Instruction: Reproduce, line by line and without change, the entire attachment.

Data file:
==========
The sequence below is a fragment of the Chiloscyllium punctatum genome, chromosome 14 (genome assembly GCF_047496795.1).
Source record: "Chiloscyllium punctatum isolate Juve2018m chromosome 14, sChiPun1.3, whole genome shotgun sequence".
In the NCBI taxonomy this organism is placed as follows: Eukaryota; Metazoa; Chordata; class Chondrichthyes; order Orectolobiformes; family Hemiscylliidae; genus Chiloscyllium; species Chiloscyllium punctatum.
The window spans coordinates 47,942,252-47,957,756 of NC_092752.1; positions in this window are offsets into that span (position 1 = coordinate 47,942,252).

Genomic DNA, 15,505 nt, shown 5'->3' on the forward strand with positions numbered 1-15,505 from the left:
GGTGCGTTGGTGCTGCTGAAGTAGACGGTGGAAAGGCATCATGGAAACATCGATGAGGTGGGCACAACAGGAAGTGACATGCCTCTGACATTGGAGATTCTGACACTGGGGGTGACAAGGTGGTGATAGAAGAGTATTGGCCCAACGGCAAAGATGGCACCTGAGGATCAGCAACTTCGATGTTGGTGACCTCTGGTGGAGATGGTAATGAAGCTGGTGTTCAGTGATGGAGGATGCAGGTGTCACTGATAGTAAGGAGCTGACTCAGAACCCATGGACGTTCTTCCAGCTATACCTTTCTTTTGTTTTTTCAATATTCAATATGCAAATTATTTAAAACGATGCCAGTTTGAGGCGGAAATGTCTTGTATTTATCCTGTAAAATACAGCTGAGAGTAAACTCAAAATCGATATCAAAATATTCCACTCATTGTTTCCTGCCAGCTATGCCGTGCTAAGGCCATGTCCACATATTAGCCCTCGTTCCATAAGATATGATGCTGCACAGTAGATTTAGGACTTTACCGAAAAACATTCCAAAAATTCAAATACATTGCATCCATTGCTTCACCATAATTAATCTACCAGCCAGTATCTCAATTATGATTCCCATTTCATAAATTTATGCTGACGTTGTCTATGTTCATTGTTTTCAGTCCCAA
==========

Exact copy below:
The sequence below is a fragment of the Chiloscyllium punctatum genome, chromosome 14 (genome assembly GCF_047496795.1).
Source record: "Chiloscyllium punctatum isolate Juve2018m chromosome 14, sChiPun1.3, whole genome shotgun sequence".
In the NCBI taxonomy this organism is placed as follows: Eukaryota; Metazoa; Chordata; class Chondrichthyes; order Orectolobiformes; family Hemiscylliidae; genus Chiloscyllium; species Chiloscyllium punctatum.
The window spans coordinates 47,942,252-47,957,756 of NC_092752.1; positions in this window are offsets into that span (position 1 = coordinate 47,942,252).

Genomic DNA, 15,505 nt, shown 5'->3' on the forward strand with positions numbered 1-15,505 from the left:
GGTGCGTTGGTGCTGCTGAAGTAGACGGTGGAAAGGCATCATGGAAACATCGATGAGGTGGGCACAACAGGAAGTGACATGCCTCTGACATTGGAGATTCTGACACTGGGGGTGACAAGGTGGTGATAGAAGAGTATTGGCCCAACGGCAAAGATGGCACCTGAGGATCAGCAACTTCGATGTTGGTGACCTCTGGTGGAGATGGTAATGAAGCTGGTGTTCAGTGATGGAGGATGCAGGTGTCACTGATAGTAAGGAGCTGACTCAGAACCCATGGACGTTCTTCCAGCTATACCTTTCTTTTGTTTTTTCAATATTCAATATGCAAATTATTTAAAACGATGCCAGTTTGAGGCGGAAATGTCTTGTATTTATCCTGTAAAATACAGCTGAGAGTAAACTCAAAATCGATATCAAAATATTCCACTCATTGTTTCCTGCCAGCTATGCCGTGCTAAGGCCATGTCCACATATTAGCCCTCGTTCCATAAGATATGATGCTGCACAGTAGATTTAGGACTTTACCGAAAAACATTCCAAAAATTCAAATACATTGCATCCATTGCTTCACCATAATTAATCTACCAGCCAGTATCTCAATTATGATTCCCATTTCATAAATTTATGCTGACGTTGTCTATGTTCATTGTTTTCAGTCCCAA